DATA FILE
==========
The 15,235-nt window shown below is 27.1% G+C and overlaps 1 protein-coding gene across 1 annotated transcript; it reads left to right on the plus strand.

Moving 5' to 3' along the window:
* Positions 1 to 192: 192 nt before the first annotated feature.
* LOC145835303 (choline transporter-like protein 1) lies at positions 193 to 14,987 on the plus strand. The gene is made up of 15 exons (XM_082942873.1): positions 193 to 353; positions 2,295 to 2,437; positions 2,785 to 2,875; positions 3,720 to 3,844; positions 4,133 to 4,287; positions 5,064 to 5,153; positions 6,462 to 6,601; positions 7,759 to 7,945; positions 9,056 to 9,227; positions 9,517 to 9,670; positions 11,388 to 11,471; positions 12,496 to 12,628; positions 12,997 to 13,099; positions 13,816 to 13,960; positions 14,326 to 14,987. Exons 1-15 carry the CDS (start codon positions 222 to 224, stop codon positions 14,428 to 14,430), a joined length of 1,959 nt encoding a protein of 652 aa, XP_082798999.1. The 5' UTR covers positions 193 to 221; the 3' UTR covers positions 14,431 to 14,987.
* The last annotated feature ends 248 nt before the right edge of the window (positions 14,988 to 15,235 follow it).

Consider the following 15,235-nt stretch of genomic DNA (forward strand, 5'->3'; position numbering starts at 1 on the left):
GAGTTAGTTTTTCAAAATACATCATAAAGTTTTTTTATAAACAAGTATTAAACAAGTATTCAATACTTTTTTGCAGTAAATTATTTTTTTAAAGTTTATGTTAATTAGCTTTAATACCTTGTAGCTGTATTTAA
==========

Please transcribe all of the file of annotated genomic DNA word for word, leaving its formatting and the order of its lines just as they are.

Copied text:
The 15,235-nt window shown below is 27.1% G+C and overlaps 1 protein-coding gene across 1 annotated transcript; it reads left to right on the plus strand.

Moving 5' to 3' along the window:
* Positions 1 to 192: 192 nt before the first annotated feature.
* LOC145835303 (choline transporter-like protein 1) lies at positions 193 to 14,987 on the plus strand. The gene is made up of 15 exons (XM_082942873.1): positions 193 to 353; positions 2,295 to 2,437; positions 2,785 to 2,875; positions 3,720 to 3,844; positions 4,133 to 4,287; positions 5,064 to 5,153; positions 6,462 to 6,601; positions 7,759 to 7,945; positions 9,056 to 9,227; positions 9,517 to 9,670; positions 11,388 to 11,471; positions 12,496 to 12,628; positions 12,997 to 13,099; positions 13,816 to 13,960; positions 14,326 to 14,987. Exons 1-15 carry the CDS (start codon positions 222 to 224, stop codon positions 14,428 to 14,430), a joined length of 1,959 nt encoding a protein of 652 aa, XP_082798999.1. The 5' UTR covers positions 193 to 221; the 3' UTR covers positions 14,431 to 14,987.
* The last annotated feature ends 248 nt before the right edge of the window (positions 14,988 to 15,235 follow it).

Consider the following 15,235-nt stretch of genomic DNA (forward strand, 5'->3'; position numbering starts at 1 on the left):
GAGTTAGTTTTTCAAAATACATCATAAAGTTTTTTTATAAACAAGTATTAAACAAGTATTCAATACTTTTTTGCAGTAAATTATTTTTTTAAAGTTTATGTTAATTAGCTTTAATACCTTGTAGCTGTATTTAA